Pros & Cons of Cork Flooring in the Bedroom
The flooring in your bedroom is a particularly intimate surface. It is the first thing your bare feet step onto in the morning and the last thing they touch before climbing into bed each night. The effect that bedroom flooring has on a person is both physical and psychological, making your choice of materials a particularly important design decision.
There are many criteria you can use to choose the best bedroom flooring material. Some of these may be obvious, such as the feel of the floor underfoot, or its visual appeal. You may also be concerned about environmental issues—does the flooring off-gas chemicals, is it created in a green manner, and will it be recyclable someday when it is time to replace it? And there are also care and maintenance issues, as well as longevity to consider. Some of these elements may be more important to you than others, but all should be considered when you make a flooring choice for your bedroom. Every flooring material has both advantages and disadvantages, including the most popular options for bedroom flooring.
Although it is still a relatively unusual flooring material, natural cork flooring is becoming more popular in bedrooms, where it has many virtues. Among its most important features is its ability to insulate between floors. This can help provide soundproofing while also helping keep heat and air conditioning where it belongs.
Spongy and soft underfoot: Cork is a yielding surface that is extremely comfortable on the feet. Next to carpeting, this is one of the most forgiving floors when a person falls.
Warm underfoot: This material is warmer than hardwood, though not as cozy as carpeting.
Insulation value: Cork is filled with millions of tiny air bubbles, which serve to offer both thermal and sound insulation value.
Easy maintenance: Unlike carpet, which can be a chore to take care of, cork flooring is relatively hassle-free. As long as the surface seal is properly applied, and the seal is periodically reapplied, the material itself will be virtually immune to stains.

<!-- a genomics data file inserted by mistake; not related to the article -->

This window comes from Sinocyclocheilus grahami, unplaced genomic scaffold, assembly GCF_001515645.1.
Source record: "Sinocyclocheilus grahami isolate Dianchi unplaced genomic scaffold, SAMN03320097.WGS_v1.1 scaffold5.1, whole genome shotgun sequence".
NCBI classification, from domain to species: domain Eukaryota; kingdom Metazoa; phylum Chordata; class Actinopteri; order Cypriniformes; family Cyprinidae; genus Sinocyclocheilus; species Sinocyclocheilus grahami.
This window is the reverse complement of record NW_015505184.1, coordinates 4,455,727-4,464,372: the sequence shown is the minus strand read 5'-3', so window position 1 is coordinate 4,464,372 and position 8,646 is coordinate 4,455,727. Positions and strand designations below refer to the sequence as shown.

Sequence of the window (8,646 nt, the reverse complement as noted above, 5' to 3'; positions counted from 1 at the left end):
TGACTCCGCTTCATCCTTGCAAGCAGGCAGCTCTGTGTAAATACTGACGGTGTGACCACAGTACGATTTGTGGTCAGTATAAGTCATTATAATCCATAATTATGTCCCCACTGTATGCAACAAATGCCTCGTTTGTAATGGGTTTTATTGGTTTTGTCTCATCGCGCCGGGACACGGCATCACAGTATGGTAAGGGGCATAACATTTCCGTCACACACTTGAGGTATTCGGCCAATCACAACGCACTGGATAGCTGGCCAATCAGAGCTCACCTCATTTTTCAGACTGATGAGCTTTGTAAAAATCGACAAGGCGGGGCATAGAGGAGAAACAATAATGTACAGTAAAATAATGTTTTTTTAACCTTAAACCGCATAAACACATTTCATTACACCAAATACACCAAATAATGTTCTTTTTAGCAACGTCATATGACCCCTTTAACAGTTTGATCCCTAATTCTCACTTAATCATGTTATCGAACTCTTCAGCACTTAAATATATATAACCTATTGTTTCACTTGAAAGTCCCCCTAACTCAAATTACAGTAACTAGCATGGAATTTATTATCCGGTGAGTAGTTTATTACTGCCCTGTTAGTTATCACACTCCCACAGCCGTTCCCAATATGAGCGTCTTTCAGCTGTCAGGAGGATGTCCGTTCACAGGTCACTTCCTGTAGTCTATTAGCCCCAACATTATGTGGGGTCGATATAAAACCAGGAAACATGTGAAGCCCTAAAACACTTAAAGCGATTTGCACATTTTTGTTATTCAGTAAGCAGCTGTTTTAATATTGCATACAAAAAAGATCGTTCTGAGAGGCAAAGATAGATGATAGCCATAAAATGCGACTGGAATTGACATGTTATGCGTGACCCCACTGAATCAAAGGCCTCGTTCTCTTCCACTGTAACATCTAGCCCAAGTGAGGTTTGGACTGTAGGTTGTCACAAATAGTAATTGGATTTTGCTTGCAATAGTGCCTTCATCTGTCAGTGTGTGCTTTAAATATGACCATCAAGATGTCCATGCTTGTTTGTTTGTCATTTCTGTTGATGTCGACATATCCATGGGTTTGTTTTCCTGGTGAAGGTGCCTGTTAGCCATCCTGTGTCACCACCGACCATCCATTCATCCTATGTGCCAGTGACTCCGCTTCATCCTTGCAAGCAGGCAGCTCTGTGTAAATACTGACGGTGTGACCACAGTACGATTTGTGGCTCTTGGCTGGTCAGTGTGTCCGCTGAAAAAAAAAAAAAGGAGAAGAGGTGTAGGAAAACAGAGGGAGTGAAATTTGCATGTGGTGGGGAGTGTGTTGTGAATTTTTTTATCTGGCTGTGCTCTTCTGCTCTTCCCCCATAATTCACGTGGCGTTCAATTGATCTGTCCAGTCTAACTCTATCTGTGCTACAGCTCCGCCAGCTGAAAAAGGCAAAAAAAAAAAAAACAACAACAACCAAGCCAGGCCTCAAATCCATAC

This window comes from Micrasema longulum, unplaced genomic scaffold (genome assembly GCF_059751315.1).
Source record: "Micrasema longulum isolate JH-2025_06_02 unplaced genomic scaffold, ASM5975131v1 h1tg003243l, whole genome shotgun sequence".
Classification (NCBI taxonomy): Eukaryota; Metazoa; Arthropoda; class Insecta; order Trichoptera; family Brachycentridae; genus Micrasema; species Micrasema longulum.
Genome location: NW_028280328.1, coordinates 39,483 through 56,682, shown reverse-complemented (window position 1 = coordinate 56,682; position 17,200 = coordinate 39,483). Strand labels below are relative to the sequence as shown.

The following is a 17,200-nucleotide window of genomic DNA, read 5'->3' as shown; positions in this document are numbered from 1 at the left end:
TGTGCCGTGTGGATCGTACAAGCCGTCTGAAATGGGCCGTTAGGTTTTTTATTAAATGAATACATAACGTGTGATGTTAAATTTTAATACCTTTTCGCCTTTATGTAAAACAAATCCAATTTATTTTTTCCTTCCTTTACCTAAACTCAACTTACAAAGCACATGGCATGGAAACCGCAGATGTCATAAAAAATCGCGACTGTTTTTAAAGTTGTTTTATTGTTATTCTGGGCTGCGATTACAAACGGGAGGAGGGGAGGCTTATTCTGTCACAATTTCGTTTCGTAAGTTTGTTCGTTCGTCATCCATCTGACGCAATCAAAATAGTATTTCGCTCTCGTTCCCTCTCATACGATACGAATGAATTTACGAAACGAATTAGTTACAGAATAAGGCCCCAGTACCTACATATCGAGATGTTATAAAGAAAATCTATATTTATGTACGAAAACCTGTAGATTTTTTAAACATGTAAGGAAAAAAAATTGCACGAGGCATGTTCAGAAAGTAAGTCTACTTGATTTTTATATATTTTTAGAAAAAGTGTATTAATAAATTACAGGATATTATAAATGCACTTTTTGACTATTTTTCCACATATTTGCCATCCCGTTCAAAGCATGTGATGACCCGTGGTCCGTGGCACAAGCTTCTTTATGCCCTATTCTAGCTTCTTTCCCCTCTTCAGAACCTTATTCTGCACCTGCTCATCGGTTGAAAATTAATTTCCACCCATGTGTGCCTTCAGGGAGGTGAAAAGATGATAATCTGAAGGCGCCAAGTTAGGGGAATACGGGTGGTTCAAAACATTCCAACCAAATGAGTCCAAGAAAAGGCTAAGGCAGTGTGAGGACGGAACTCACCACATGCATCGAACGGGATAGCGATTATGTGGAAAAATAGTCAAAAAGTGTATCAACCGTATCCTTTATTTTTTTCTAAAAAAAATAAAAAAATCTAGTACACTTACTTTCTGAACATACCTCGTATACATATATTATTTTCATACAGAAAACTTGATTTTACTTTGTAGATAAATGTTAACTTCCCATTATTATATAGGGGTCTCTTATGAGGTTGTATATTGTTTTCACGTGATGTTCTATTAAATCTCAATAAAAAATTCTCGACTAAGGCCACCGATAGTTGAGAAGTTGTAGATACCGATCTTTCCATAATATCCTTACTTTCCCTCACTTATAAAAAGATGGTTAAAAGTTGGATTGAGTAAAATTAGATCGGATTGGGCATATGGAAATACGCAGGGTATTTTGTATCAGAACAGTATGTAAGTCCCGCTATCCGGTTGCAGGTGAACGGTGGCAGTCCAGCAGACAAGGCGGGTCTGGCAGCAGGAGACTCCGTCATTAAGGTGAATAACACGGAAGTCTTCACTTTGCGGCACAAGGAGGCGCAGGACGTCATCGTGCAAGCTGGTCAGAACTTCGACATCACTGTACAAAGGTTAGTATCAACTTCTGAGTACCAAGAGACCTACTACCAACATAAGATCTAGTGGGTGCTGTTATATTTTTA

Anti-allergy, anti-microbial: Cork is naturally resistant to microbes and dust-trapping static, which means that it doesn't cause the same air-quality problems often caused by carpeting.
Less "green" than hardwood: While cork itself is a natural material that doesn't pollute, the manufacturing process uses resins and adhesives that use synthetic chemicals. You may have trouble finding a recycling center that will accept old cork flooring. But cork is still better for the environment than carpeting, vinyl, or laminate flooring.
Easily scratched: The big problem with cork flooring is that it is a relatively soft material and will easily scratch from pet claws, furniture legs, and high heels.
Shorter lifespan than hardwood: Cork will have to be replaced periodically,, although some products can be refinished a few times between installations. Well cared for, however, a cork floor can still last 25 years.
Relatively expensive: Cork is nearly as expensive as hardwood, with thicker, higher quality,longer-lasting cork floors costing as much as many hardwood options.
When it comes to remodeling, the possibilities are endless – That’s why Design Tech Remodeling, LLC is here to help you with all your decisions. Call us to discuss your future Kitchen, Bathroom, Master Bedroom Suite, or Lower Level remodeling project in further detail. Contact us at 262-240-9999 or firstname.lastname@example.org.
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